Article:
The applicability of reinstatement to property treaties written on a per occurrence basis makes sense. An occurrence (e.g., an earthquake) often generates multiple individual claims. An occurrence limit can easily be wiped out by large numbers of individual claims, leaving the ceding insurer without reinsurance coverage for those claims arising from the same occurrence that are ceded after the occurrence limit is exhausted. A reinstatement clause allows the per occurrence limit to reset and pick up those additional claims under that same occurrence (of course limited to the new reinstated limit), which otherwise would not be reinsured under that reinsurance contract.

In some property reinsurance contracts, reinstatements are provided for free and can apply as many times as necessary. In other reinsurance contracts, one reinstatement is allowed subject to the ceding insurer paying the reinstatement premium. The number of reinstatements allowed, the cost of those reinstatements, and the manner in which the reinstatement will be applied is all subject to negotiation.

Reinstatement Clauses

A wide variety of reinstatement clauses are used in the industry. Typically, ceding insurers will want at least one free reinstatement of the reinsurance limit. In many cases, one free reinstatement is given based on tradition, market power, and long-standing business relationships. Reinsurers, of course, would prefer to have an additional premium paid for any additional restated limit. In some cases, a reinstatement clause is not needed because the limits automatically reset for each occurrence. But where there is the risk of exhausting the per occurrence limits because of multiple losses arising out of the same occurrence, ceding insurers would want the ability to reinstate the limits.

The Brokers and Reinsurance Markets Association (BRMA) has drafted a series of reinstatement clause examples (BRMA 41) on its publicly available draft contract wording listing. BRMA 41A is set out below:

In the event of a claim under this Contract, it is agreed that the amount of liability hereunder is reduced from the time of the occurrence of the loss by the sum payable on such a claim. However, the amount so exhausted is immediately reinstated from the time of the occurrence of the loss.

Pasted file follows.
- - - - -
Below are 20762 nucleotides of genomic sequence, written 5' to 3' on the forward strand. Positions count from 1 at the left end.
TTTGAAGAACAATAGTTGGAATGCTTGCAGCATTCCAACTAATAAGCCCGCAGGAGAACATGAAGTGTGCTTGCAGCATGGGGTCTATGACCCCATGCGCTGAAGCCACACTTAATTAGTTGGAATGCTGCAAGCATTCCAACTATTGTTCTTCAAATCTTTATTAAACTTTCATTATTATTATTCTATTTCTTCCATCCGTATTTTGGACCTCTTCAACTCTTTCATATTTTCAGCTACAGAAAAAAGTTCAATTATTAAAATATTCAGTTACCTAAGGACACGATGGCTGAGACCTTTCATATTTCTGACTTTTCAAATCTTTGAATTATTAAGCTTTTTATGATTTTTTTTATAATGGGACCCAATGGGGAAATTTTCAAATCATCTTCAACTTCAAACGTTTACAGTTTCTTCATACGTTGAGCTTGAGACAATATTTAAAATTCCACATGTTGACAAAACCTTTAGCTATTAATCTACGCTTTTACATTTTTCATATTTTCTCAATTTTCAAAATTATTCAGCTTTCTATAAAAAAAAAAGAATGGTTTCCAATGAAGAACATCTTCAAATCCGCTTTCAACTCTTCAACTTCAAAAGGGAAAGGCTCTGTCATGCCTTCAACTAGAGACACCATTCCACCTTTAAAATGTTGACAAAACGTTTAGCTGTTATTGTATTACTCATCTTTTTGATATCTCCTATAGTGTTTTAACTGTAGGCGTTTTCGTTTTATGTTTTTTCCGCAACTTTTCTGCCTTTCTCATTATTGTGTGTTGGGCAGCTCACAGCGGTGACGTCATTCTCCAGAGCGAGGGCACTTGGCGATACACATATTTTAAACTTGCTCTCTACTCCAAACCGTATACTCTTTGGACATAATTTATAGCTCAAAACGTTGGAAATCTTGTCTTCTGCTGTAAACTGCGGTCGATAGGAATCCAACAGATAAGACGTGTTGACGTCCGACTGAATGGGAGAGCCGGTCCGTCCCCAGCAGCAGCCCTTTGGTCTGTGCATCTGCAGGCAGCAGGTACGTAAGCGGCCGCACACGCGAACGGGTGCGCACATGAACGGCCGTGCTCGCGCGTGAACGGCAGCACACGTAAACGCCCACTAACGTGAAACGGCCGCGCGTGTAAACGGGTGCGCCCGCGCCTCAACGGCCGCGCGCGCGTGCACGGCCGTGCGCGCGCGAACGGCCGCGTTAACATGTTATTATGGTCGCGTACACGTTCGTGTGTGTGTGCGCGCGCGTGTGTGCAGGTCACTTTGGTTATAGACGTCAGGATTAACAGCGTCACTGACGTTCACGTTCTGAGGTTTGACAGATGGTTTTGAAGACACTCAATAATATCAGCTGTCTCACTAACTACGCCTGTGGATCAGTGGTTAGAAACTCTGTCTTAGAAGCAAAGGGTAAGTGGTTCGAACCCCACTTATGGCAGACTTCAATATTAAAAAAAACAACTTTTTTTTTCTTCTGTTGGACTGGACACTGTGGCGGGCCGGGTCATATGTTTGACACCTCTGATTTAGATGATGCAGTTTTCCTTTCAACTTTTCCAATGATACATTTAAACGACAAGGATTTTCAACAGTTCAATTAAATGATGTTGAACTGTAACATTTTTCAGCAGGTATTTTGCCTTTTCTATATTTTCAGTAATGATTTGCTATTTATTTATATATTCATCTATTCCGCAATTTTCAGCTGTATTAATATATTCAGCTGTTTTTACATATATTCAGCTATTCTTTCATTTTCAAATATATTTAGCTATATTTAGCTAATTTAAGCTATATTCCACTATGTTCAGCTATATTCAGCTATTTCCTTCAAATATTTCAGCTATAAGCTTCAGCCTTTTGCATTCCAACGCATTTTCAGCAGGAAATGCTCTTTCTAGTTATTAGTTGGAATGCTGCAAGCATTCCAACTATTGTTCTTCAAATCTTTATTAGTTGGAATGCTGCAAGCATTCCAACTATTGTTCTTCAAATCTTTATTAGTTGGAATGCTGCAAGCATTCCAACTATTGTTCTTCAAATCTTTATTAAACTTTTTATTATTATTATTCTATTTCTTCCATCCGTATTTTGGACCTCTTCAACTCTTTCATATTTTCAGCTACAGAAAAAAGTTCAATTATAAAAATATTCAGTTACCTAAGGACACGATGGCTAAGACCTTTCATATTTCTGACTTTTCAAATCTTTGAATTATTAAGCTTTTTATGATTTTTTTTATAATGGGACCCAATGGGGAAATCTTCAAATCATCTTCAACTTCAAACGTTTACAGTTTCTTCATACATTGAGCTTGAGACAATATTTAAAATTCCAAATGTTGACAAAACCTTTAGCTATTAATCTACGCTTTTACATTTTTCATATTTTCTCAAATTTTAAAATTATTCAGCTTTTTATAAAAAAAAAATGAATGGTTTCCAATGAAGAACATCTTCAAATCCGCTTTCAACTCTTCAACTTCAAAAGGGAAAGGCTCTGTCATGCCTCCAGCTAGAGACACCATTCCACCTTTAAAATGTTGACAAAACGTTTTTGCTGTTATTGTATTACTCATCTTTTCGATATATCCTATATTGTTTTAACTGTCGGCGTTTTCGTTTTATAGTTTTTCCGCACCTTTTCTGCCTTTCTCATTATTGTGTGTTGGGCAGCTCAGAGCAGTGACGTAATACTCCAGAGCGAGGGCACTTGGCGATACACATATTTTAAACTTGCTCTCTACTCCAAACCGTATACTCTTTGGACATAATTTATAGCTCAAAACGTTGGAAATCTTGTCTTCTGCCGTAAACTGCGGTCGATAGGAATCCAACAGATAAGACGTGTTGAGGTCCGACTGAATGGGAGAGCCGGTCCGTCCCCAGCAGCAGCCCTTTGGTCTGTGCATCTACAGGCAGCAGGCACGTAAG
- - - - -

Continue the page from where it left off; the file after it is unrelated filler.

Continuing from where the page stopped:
For each amount so reinstated, the Company agrees to pay an additional premium calculated at pro rata of the annual earned reinsurance premium hereon, being pro rata both as to the fraction of the face value of this Contract (i.e., the fraction of $_____ ) so reinstated and as to the fraction of the unexpired term hereunder at the time of occurrence. Nevertheless, the liability of the Reinsurer shall not exceed $_____ in any one loss occurrence, nor $_____ in all in any one contract year.

This clause allows for one reinstatement with a premium paid on a pro rata basis. There are many ways to calculate the reinstatement premium based on the face value of the contract, based on the amount of the limits, and based on the time remaining on the contract. The clause also has an aggregate cap on the amount that can be ceded and paid on any one occurrence during the contract year.

A reinstatement clause should make clear whether there is a premium being charged for the reinstatement and, if so, the basis for the calculation of the premium. It should also make clear whether multiple reinstatements will be allowed or whether only one reinstatement is permitted.

Conclusion

In property excess reinsurance, allowing the ceding insurer to reinstate the reinsurance limits is typical. What is not typical is the number of reinstatements allowed, the cost of the reinstatement, and the manner in which the reinstatement premium is calculated. Clear contract wording and careful negotiation to obtain the reinstatement needed for the risks reinsured is the key to managing a reinsurance contract and making sure the ceding insurer has the proper reinsurance coverage.


Opinions expressed in Expert Commentary articles are those of the author and are not necessarily held by the author's employer or IRMI. Expert Commentary articles and other IRMI Online content do not purport to provide legal, accounting, or other professional advice or opinion. If such advice is needed, consult with your attorney, accountant, or other qualified adviser.